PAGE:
Outdoor recreation spending accounted for 2% of the GDP – or $374 billion – in 2016, according to data released Wednesday (Feb. 14) by the U.S. Department of Commerce’s Bureau of Economic Analysis.
That year, the outdoor recreation economy showed faster growth than the overall U.S. economy, increasing 3.8%, versus a 2.8% uptick in the overall economy, according to the new BEA report. It’s the first time the bureau released federal statistics on outdoor recreation as its own category within the GDP. BEA also has expanded in the last two years its offerings for information on spending related to travel and tourism, in addition to arts and cultural production.
Heather Huckeba, research project coordinator for the Arkansas Department of Parks and Tourism, said the federal data that will be now available on the outdoor recreation economy is beneficial. Tourism plays a key role in economic development, and outdoor recreation is a big part of that in Arkansas, Huckeba said.
“Everyone sort of intuitively knows this is big business, but until you see how many industries it touches, it’s hard to see much depth goes into it,” Huckeba said. “It’s easy to think with economic development we need to attract a new tech firm or a new manufacturing plant. But there are so many economic activities under outdoor entertainment. That can be low-hanging fruit, and it all adds up.”
On a national level, conventional core outdoor activities in 2016 accounted for 37% of the total gross output associated with the outdoor recreational spending. Those activities include bicycling, boating, hiking, hunting and others. Other core activities – a category which includes agritourism and outdoor festivals – accounted for 22%, and supporting activities made up 41%.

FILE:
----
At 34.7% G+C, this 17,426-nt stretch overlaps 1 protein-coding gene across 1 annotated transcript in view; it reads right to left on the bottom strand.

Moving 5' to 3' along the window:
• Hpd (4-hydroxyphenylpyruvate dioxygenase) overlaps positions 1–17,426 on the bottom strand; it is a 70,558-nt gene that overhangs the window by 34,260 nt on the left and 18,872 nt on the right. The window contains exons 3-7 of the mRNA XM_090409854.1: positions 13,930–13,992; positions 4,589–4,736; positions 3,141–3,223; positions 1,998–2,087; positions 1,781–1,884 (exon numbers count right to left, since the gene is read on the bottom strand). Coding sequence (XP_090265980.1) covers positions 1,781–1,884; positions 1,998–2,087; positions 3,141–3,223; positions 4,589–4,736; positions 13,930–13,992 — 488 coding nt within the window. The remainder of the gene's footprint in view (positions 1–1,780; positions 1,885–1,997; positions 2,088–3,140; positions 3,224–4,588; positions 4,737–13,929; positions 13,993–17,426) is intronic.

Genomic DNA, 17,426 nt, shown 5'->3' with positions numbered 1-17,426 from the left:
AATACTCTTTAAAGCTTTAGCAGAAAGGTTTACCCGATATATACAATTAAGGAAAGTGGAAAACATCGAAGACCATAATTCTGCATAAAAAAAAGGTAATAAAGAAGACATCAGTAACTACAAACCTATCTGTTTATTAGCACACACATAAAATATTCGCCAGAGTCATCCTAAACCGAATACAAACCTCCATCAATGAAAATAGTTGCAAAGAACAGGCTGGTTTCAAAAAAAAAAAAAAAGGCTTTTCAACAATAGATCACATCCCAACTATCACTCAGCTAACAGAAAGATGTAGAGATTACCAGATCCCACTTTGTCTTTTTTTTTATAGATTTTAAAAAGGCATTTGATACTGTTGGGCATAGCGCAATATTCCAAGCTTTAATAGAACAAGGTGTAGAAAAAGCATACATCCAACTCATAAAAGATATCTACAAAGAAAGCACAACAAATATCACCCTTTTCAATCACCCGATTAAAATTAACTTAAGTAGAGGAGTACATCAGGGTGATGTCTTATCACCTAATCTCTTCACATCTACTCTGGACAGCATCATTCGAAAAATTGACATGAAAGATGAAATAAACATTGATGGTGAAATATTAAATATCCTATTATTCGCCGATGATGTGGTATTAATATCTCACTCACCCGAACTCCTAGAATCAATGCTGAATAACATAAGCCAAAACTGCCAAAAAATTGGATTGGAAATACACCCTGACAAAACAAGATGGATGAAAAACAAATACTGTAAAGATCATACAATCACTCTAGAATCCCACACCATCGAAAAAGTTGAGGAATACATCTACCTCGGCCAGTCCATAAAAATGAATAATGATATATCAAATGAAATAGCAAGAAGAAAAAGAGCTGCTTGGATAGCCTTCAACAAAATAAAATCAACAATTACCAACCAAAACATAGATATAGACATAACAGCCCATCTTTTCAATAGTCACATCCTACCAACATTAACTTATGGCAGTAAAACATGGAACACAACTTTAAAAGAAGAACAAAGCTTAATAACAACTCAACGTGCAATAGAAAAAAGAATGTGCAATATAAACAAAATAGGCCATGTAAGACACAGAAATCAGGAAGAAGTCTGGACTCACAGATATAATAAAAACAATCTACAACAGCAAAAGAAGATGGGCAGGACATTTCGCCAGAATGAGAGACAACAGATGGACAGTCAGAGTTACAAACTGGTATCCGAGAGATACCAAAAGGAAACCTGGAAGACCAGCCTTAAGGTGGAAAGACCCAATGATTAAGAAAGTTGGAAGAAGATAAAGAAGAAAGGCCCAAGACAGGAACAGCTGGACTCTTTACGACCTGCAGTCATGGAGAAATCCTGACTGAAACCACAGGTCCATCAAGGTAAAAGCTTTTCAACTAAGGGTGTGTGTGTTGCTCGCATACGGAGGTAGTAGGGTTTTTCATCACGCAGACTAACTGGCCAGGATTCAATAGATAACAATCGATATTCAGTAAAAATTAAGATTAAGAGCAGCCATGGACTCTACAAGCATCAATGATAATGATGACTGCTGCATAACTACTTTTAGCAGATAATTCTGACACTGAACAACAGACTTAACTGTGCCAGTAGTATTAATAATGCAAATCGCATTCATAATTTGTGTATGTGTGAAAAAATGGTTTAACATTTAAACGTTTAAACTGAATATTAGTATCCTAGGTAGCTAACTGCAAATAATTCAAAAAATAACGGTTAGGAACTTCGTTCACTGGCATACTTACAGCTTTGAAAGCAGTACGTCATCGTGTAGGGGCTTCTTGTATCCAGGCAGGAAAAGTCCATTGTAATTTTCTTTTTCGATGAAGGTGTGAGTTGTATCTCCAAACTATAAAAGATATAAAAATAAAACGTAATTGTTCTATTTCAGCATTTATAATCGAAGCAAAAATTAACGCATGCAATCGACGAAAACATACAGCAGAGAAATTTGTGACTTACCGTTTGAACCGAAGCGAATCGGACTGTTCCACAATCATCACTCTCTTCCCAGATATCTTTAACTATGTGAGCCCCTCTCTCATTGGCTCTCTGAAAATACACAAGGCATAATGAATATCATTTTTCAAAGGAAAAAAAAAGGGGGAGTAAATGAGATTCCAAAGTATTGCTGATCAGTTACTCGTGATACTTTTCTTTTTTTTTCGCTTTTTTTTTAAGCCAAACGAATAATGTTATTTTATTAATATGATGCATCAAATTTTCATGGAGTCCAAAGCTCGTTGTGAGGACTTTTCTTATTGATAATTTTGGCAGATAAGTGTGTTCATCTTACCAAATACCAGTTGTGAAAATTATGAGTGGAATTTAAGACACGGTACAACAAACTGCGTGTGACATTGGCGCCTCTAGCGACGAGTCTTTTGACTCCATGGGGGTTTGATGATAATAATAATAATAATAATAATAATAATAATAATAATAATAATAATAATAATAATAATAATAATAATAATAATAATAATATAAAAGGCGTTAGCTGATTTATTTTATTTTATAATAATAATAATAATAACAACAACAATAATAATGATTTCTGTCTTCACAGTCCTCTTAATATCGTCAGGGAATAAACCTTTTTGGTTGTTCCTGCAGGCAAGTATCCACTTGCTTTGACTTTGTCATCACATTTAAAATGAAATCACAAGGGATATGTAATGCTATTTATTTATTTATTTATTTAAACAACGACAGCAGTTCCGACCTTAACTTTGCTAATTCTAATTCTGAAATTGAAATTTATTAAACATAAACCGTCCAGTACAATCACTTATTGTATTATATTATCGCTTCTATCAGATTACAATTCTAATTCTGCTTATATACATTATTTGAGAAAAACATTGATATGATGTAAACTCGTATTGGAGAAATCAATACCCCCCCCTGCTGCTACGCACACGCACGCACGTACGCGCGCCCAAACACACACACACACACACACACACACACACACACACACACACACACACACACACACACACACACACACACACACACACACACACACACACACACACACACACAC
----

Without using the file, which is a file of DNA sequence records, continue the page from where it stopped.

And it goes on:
Motorized vehicles showed the largest activity within conventional outdoor recreation, accounting for $59.4 billion of gross output. Recreational vehicles accounted for more than half of this value at $30 billion. Huckeba said one reason motorized vehicles resulted in the most spending nationwide is because it includes the purchase of expensive vehicles, include motorcycles, ATVs and RVs.
Still, it’s an important tourism draw in the state, she said. RV camping, for example, is accessible throughout Arkansas, including in its 52 state parks.
“People are increasingly recognizing that we have great motorcycling roads here, and are more accessible to a large part of the middle of the country,” compared to famous destinations like the Tail of the Dragon in the eastern U.S., Huckeba said.
Boating and fishing activities resulted in $38.2 billion in receipts nationwide for 2016, showing a 4% increase from the previous year, and hunting, shooting and trapping activities were $15.4 billion, with hunting accounting for 60% of that value.
Arkansas has 9,700 miles of fishable streams and rivers and 600,000 acres of lakes and several million acres of public lands for hunting wildlife, according to the tourism website.
Keith Stephens, communications chief for Arkansas Game and Fish Commission, touted hunting and fishing as boons to the state. He said outdoor recreation is a $1.8 billion industry in the state, according to a 2013 report by the Arkansas Game and Fish Commission.
“Revenue from hunting and fishing license sales – along with the one-eighth-cent conservation sales tax – all play a huge role in keeping the Natural State true to its name,” he said. “Arkansas residents have major interests in the outdoors. It’s really part of our DNA as Arkansans.”
On the national level, general outdoor gear and apparel accounted for 35% of conventional outdoor recreation gross output nationwide, showing a 7% increase from the previous year, according to BEA. That includes backpacks, bug spray and other general-purpose gear and accessories that could not be allocated to specific activities.
Mountain biking and road cycling have become increasingly popular activities in Arkansas, as new trails and amenities are added – with many cycling-related projects funded by the Walton Family Foundation of Bentonville.
“Excitement is growing all across the state,” said tourism director Jim Dailey.